At the moment I am putting a visual mood board together as well as making loads of notes from a mix of films including lighting, camera work etc.  As above I really want to stay true to Adrianís story and that includes everything from replicating the period, costumes, props and locations. As much as this is a true Cinderella story, without the glass slipper of course, it is certainly not a fairy tale. So donít be expecting a fairy god mother to suddenly turn up and lots of elaborate special effectsÖ Keeping it real is what Iím aiming for. However, as a compromise, there will be lots of sequins and glitter!


Anything you can tell us about your projected cast yet?


Not yet sorry. Iím trying to stay as grounded as possible at this stage of the production and not daydream too far ahead, although that is admittedly hard at times. At the moment my focus is making sure everything on paper is right and thoroughly researched.


As far as I know, Adrian is still in pre-production as we speak - so what's the schedule, and any idea yet when your movie might be released onto the general public (which is probably waaay too early to ask)?


Waaay too early to ask, but good things come to those who wait. Patience is a virtue and all that ;)


Any future projects beyond Adrian you'd like to share?


Like any artist I am always writing down ideas, perhaps too many for my own good! Itís easy to go on tangents and become distracted. However, right now my focus is this project. It needs my full attention in order for it be successful so I am totally immersed in it. Literally eating, breathing and sleeping this production.


What got you into filmmaking in the first place, and did you receive any formal training on the subject?


I have been an artist/performer for as long as I can remember. Most little girls wanted dolls for ChristmasÖ I wanted paper to draw on and lots of it! In primary school when others were playing dress up trying to look like older versions of themselves with make-up and pushing doll prams, I was more concerned in dressing up as Mini Mouse, Peter Pan, a duck, rabbit. You name it I was a character, even a weather girl! But the thing was I believed it too, no half measures. Telling stories and being Ďartyí in whatever form is ingrained in me as a person.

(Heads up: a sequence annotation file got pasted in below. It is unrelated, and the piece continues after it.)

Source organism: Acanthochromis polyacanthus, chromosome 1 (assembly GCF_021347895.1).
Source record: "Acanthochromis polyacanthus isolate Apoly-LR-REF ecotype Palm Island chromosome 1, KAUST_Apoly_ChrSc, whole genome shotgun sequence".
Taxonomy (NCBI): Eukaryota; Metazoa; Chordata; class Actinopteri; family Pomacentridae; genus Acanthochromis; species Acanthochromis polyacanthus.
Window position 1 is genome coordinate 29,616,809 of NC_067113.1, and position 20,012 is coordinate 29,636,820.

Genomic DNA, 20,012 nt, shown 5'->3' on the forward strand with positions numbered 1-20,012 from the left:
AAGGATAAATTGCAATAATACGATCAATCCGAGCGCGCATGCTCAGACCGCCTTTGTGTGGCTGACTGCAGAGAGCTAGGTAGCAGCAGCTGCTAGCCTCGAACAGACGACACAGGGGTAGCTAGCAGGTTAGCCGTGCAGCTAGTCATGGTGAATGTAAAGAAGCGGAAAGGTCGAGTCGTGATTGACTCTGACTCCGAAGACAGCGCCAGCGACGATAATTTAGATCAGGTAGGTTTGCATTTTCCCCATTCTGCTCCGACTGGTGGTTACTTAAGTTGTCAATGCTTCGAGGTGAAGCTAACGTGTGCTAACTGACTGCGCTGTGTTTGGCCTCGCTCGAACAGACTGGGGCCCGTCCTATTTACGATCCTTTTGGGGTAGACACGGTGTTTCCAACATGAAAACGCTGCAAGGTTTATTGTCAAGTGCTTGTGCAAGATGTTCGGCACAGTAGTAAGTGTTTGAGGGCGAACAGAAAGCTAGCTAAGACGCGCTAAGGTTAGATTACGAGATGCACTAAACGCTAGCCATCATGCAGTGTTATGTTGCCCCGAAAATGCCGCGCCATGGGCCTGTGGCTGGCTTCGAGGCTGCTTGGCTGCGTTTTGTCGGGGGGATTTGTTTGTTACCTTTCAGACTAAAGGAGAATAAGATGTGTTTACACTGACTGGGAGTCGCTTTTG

I had my first experience on a TV set as work placement with Tinopolis Television when I was 14 and have been hooked ever since! It was from then I knew I wanted to be a film and TV director / producer and wouldnít settle for anything less. I studied BA in Film Studies at Kingston University, London and an MA in Film at the University of Wales, Newport. However, from the age of 18 I actively worked as a freelancer in tandem to my studies. When I wasnít freelancing, I was finding another excuse to find something to film. I knew early on it was what I needed to do to gain as much experience as possible, paid or unpaid it didnít matter, what mattered was the knowledge I gained, as my mother quite rightly says Ė knowledge is power!


What can you tell us about your filmwork prior to Adrian?


Oh my goodness, where to start!

As above I have been freelancing since I was 18. Before the ĎSelf-shooting PDí title existed that was in essence my roleÖ I was glad broadcasters eventually came up with a rounded way to describe the job of people like myself because writing on your business card ĎProducer, Director who is a Camera Operatorí was a bit daft! I have worked on news items, broadcast documentaries and factual entertainment, music videos which have been broadcast internationally, corporate videos, fair few short films and now feature films.

As well as freelancing as a self-shooter, I also work as an executive producer with a company called the British Youth Film Academy. Every year the company produces a micro-budget feature film. The films of which are then distributed and screened internationally.